LIBOR had served as a globally accepted key benchmark interest rate for financial markets for more than 40 years. Published in five currencies and seven tenors, it comprised daily estimates of borrowing costs in the unsecured market provided by a panel of major banks.
The issue was that when liquidity in that borrowing market dried up – as it did after the Global Financial Crisis of 2007-08 - LIBOR was no longer anchored in a robust underlying market, making it unsuitable as a widely used reference rate. Its demise would impact trillions of dollars of financial contracts around the world, from derivatives to bank loans and from overdrafts to mortgages.
Major financial markets around the world, including Australia, set out to identify and adopt alternative reference rates to function alongside, and ultimately in lieu of, their respective LIBORs. This was not only done out of concern about LIBOR’s long-term viability: many LIBOR-referencing contracts didn’t really need a reference rate that reflected bank credit risk in the first place. The alternative was to adopt so-called ‘risk free’ overnight rates, or RFRs.
Given that RFRs are overnight rates and not forward looking term rates like LIBOR, the operational use of these new rates required considerable preparations. That wasn’t the only challenge: what to do with all those ‘legacy’ contracts still referencing LIBOR?
Industry groups developed widely used standard clauses that would enable these contracts to transition from LIBOR to an RFR, upon LIBOR’s cessation. These clauses typically include an adjustment to limit any unwarranted economic transfer that would otherwise result from replacing one reference rate with another. Relying on such a fall-back is one of several ways to transition, and pro-actively restructuring exposures is another way.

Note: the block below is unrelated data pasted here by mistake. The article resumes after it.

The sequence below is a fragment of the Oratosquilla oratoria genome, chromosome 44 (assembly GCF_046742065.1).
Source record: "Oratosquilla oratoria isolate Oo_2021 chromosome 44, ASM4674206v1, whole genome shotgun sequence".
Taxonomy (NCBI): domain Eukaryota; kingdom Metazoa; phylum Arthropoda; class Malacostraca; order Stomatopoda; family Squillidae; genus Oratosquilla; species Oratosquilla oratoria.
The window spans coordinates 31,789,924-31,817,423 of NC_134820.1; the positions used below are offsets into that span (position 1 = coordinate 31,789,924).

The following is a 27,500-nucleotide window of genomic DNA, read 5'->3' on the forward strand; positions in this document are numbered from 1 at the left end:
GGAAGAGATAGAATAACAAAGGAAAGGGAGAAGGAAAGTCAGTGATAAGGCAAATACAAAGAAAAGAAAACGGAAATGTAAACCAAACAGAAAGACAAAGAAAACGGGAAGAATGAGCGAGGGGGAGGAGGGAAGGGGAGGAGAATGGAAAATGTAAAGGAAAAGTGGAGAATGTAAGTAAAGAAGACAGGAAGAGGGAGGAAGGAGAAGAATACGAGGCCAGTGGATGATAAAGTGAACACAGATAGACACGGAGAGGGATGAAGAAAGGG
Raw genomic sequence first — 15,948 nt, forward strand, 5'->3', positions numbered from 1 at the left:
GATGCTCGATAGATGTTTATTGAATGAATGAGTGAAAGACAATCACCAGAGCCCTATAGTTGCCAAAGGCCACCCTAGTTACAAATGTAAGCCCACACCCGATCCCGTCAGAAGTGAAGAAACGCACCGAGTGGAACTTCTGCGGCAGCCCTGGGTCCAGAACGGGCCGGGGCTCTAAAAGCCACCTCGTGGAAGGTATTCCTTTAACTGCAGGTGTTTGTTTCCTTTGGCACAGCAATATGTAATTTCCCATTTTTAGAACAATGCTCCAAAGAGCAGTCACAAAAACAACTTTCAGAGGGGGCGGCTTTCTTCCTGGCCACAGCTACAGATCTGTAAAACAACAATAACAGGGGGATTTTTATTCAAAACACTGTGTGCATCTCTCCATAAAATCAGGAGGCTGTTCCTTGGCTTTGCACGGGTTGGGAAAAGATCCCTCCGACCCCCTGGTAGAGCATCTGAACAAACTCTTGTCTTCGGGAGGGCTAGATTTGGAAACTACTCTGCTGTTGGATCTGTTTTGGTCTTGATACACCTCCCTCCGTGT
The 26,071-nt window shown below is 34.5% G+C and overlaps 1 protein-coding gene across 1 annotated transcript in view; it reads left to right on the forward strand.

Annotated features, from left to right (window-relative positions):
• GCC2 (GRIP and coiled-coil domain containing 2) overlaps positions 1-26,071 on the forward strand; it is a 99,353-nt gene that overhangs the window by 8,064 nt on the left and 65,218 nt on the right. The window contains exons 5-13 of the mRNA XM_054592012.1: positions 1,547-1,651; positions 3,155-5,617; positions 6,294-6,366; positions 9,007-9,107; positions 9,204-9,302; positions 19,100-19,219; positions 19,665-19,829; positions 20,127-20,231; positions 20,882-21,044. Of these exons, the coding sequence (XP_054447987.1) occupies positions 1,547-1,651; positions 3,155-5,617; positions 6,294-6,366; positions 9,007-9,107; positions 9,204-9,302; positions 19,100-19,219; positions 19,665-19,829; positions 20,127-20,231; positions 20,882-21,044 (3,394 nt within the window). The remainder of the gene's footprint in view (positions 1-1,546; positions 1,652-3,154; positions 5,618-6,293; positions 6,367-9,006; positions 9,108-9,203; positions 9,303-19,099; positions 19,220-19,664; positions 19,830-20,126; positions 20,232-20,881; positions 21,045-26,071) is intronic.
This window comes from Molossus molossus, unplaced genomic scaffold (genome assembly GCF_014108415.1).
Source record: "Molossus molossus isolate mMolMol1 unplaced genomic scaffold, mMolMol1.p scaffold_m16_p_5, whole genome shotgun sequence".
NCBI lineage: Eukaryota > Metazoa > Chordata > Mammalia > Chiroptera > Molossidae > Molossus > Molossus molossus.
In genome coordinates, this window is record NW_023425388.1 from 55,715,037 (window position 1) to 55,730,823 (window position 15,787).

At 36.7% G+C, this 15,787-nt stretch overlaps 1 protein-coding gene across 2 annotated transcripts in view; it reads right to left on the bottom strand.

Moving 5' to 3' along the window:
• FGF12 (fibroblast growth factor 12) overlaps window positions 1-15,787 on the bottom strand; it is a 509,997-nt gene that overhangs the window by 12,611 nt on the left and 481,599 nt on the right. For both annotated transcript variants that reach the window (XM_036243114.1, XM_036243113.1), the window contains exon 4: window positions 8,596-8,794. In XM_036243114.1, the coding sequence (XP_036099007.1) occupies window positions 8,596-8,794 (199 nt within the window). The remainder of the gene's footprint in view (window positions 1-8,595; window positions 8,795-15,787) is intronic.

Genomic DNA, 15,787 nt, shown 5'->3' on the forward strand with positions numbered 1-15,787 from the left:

Most LIBOR rates, with the exception of the US Dollar setting, successfully transitioned by the end of last year. USD LIBOR’s lifespan was extended until 30 June 2023, to allow more time for transitioning the vast amounts of LIBOR contracts denominated in the world’s reserve currency – although USD LIBOR is no longer used in new contracts.
What does it mean for Australia?
Whilst LIBOR has a definitive end-date, not all interest rate benchmarks that reflect bank funding costs – “IBORs” – are expected to discontinue. IBORs that will remain for the foreseeable future include, for example, EURIBOR, as well as Australia’s local credit-benchmark BBSW.
BBSW measures the cost for highly rated banks in Australia to issue short-term bank paper for each monthly tenor between one month and six months. Australia has an active bank bill market, where the major banks issue bills as a regular source of funding, and a wide range of wholesale investors purchase bills as a liquid cash management product. AONIA is the name for what is commonly known as the official cash rate (OCR). It is administered by the Reserve Bank of Australia and calculated as the weighted average interest rate on unsecured overnight loans between banks.
BBSW remains robust and is expected to continue and our regulators are not advocating a wholesale transition from BBSW to an RFR. Instead, Australia is taking a multi-rate approach: market participants should choose the reference rate that best suits the particular product and situation. As most of the world adopts risk-free rates, the Australian market may see a shift towards referencing AONIA across certain products, such as, for example, cross-currency swaps and multi-currency lending facilities.
The LIBOR transition has been a remarkable example of a ‘market led’ transition driven by supervisory guidance. When all is said and done, global markets will have undergone a historic transformation, with LIBOR rates replaced with more robust alternatives.
Pieter Bierkens is Commonwealth Bank of Australia’s Interest Rate Benchmark Reform Lead and Chair of the IBOR Transformation Australian Working Group.
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